Scooters come in many different designs, including three- or four-wheeled models, those intended for indoor use, outdoor use, or both, heavy-duty models designed for rugged outdoor terrain and carrying heavy loads, and lightweight travel models.

Indoor scooters typically have a narrow base, three wheels designed not to leave marks on floors and front-wheel drive for greater maneuverability in tight spaces. Rear-wheel drive provides greater traction for outdoor models, which typically feature four wheels for enhanced stability on a variety of terrains. Both types usually have adjustable chassis, armrests and seats and come in models designed for specific body types such as taller, shorter or bariatric users. They are also available in ultra-light varieties that can be partially disassembled or collapsed for easy portability.

While a wide variety of scooters for various uses are available on the market, insurance companies will only cover durable medical equipment that is needed within a senior’s home. Devices intended for use outdoors or over long distances will not be covered. For example, Medicare Part B requires an in-person examination by a doctor, whose prescription and notes must show that a power scooter is medically necessary for the senior to remain mobile within their home. For most people, that is not the case.

Manual Wheelchairs

Excessive fatigue, unsteadiness, difficulty rising from a chair and occasional falls are indications that a cane or walker may not provide sufficient support. If your loved one is unable to sit upright or lacks the arm strength or dexterity to operate a scooter, a wheelchair might be the best option to help them remain independent and participate in the activities they enjoy.

When it comes to manual wheelchairs, there are three basic types: standard, lightweight and ultra-lightweight. A standard wheelchair is just like what you see in the hospital. It is very basic and doesn’t feature much adjustability. The person’s height, weight and hip measurements will be used to determine what size is needed. The biggest drawback is that these models weigh about 40 pounds, so it is important that a caregiver or family member is able to assist with transporting it for use outside the home.

Lightweight wheelchairs weigh about 35 pounds. The only time insurance companies will consider covering a lightweight wheelchair is if the individual is unable to self-propel a standard model. The ability of the person’s spouse or caregiver being able to lift the device into and out of a car does not factor into the insurance company’s determination. Both coverage and need are solely based on the individual that is using the equipment.

Ultra-lightweight models are typically used by individuals who have experienced a spinal cord injury. They weigh approximately 28 pounds or less. Again, in order for insurance to consider covering this device, it has to be medically proven that the person is unable to self-propel a standard or lightweight model. Ultra-lightweight wheelchairs are great because they can be customized to the individual. Body measurements are taken, and the chair is made by the manufacturer according to those specifications. Different types of armrests, tires and colors can also be selected to further help an individual self-propel.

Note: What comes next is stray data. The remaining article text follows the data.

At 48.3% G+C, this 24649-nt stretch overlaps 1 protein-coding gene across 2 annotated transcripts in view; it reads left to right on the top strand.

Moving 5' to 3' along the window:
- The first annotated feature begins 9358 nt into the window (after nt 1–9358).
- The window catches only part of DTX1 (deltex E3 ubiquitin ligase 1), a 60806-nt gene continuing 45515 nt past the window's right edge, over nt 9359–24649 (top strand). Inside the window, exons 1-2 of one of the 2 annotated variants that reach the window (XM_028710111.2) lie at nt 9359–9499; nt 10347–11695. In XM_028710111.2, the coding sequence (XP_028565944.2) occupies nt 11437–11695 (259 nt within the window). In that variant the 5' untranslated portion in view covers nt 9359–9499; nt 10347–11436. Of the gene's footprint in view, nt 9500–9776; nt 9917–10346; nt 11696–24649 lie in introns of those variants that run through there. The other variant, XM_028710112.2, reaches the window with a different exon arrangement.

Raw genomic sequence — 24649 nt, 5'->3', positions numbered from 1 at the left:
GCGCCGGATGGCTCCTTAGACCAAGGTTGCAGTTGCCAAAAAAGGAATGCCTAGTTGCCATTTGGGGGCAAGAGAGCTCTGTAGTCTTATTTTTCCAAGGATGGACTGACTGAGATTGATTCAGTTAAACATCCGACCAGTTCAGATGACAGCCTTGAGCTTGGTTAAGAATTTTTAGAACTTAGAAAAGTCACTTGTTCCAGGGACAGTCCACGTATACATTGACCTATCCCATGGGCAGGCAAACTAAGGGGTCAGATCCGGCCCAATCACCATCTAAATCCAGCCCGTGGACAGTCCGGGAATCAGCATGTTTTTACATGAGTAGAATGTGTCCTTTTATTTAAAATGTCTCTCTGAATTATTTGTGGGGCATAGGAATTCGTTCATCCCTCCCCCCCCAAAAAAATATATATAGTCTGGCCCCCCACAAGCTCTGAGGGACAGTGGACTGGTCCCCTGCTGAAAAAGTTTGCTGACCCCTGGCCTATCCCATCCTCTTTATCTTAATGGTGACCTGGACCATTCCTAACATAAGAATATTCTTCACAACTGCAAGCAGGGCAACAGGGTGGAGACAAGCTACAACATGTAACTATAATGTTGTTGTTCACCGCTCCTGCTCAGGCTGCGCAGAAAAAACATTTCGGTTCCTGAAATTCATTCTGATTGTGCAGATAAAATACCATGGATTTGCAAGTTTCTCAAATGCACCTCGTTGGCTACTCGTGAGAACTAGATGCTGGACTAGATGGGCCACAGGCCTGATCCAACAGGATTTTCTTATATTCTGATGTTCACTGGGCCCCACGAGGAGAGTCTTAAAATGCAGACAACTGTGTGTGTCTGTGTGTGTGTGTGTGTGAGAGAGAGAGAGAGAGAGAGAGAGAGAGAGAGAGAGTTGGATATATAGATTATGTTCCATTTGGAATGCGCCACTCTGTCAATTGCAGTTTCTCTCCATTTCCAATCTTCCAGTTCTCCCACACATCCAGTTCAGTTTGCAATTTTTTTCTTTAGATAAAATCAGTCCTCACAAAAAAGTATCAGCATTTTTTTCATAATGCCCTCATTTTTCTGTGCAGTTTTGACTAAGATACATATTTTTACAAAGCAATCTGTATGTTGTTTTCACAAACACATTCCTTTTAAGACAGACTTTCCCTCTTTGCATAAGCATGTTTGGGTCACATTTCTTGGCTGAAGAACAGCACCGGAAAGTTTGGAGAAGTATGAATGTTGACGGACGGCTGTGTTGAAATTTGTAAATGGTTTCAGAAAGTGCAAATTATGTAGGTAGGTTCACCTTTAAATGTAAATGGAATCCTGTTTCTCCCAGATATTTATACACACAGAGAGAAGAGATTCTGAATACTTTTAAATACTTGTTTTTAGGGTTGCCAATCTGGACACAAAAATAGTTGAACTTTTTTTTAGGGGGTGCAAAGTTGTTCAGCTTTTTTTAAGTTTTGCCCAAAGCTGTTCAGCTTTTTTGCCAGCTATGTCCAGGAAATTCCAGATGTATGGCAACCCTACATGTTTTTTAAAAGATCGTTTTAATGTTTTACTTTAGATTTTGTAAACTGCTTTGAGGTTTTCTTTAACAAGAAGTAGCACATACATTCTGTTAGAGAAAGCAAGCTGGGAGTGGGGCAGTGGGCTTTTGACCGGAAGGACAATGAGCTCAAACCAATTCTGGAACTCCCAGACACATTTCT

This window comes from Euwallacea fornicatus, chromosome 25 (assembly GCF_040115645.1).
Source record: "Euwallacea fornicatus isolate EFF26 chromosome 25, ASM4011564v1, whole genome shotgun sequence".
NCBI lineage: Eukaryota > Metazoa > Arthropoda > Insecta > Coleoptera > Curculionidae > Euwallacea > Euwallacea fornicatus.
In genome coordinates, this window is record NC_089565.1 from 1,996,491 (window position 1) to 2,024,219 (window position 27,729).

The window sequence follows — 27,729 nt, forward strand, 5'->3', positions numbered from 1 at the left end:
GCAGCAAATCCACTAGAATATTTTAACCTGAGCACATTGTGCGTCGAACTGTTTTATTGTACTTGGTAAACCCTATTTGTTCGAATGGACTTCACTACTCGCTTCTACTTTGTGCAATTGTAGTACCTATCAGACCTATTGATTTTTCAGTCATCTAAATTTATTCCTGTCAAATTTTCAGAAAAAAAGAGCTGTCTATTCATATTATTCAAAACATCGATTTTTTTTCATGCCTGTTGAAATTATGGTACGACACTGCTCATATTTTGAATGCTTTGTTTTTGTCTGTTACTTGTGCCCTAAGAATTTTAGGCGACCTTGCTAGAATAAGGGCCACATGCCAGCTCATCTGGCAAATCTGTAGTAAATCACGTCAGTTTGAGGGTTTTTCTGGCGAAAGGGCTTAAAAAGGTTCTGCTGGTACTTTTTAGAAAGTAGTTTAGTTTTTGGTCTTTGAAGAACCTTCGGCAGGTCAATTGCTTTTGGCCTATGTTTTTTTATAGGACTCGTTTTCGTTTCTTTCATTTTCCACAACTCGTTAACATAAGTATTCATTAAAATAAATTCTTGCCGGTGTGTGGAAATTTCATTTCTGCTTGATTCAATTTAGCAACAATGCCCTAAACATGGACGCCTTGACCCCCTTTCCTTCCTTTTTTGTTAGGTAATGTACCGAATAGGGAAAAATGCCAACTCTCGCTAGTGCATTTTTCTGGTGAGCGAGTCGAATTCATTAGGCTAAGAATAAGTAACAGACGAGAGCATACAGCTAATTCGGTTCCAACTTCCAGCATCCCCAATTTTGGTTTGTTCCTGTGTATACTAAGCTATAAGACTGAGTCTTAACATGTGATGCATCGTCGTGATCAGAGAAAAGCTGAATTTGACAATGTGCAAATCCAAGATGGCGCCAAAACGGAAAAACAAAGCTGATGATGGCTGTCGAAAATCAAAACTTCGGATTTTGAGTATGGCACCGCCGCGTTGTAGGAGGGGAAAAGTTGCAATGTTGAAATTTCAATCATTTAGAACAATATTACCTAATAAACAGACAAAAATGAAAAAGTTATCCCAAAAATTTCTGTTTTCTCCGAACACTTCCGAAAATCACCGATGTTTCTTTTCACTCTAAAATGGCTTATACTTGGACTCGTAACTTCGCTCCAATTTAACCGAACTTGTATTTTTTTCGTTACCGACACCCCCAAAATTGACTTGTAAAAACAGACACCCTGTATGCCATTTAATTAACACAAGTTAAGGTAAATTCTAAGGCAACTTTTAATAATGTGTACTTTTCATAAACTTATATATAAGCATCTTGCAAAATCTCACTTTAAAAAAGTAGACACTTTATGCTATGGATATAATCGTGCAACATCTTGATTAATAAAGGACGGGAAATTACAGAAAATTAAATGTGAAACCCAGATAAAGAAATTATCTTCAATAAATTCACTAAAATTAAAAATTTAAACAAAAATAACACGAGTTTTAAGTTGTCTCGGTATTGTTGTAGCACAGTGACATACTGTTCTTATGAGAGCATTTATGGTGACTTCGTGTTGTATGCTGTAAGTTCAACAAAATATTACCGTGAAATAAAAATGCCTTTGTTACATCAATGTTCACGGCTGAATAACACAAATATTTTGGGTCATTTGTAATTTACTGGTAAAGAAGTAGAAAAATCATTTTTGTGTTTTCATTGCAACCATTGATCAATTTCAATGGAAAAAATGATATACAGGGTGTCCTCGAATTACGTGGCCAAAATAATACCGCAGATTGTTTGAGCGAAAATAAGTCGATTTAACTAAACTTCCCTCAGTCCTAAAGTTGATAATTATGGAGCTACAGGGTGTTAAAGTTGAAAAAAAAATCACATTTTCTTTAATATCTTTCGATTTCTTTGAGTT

Power Wheelchairs

Selecting a power wheelchair will require familiarity with terms normally associated with a car purchase, such as front-wheel drive and independent suspension. Each type of system has its advantages, and you may need to balance the doctor’s prescription with insurance coverage, budget limitations and personal preference to determine the best power wheelchair for your loved one’s needs.

These devices come in a variety of makes, models and sizes. They usually have a smaller footprint for increased maneuverability and perform well both inside and outside the home. A person’s diagnosis will determine the type of wheelchair their insurance may cover. For example, individuals with a progressive disease, such as multiple sclerosis, muscular dystrophy or ALS, would qualify for a power wheelchair that can be modified to meet their unique needs as their condition progresses. Only those individuals who are unable to ambulate or use a manual wheelchair would qualify for coverage of a standard power wheelchair.

Costs and Insurance Coverage for Mobility Aids

It may be tempting to buy a mobility aid online or at a local drugstore or resale shop, but keep in mind that the experts are extremely knowledgeable in these matters. Not only will they be able to recommend the best device and fit it to your loved one, but they will also be able to explain how to use it and help ensure it is covered by insurance. “No matter what type of equipment you may need, there is always a lot of paperwork involved for insurance companies to determine if they will cover durable medical equipment,” Froslie mentions.

Keep in mind that most companies will only pay for the basic necessities, but some extra features and accessories can be added and paid for out of pocket. This not only keeps costs down but also ensures that seniors do not end up relying on devices that provide more support than is required. For example, opting for a power scooter or wheelchair before it is truly needed can permanently affect a senior’s mobility, activity levels and overall health.

Taking steps to improve a senior’s safety and mobility is a gamechanger for many families. Just be sure to confer with a professional to learn what works best for your loved one’s situation, what is paid for by insurance and what “frills” you can afford to enhance the functionality of a mobility aid.

Carol Bradley Bursack

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Over the span of two decades, author, columnist, consultant and speaker Carol Bradley Bursack cared for a neighbor and six elderly family members. Her experiences inspired her to pen, "Minding Our Elders: Caregivers Share Their Personal Stories," a portable support group book for caregivers.

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3 Comments

How do I get my mom with dementia to stop trying to walk when she can't?
How do I get my mom with dementia to stop trying to walk when she can't?
Dont forget to ask about raising those walkers ... not so theyre unsafe ... but surely its not good for people to be hunched down over them all the time.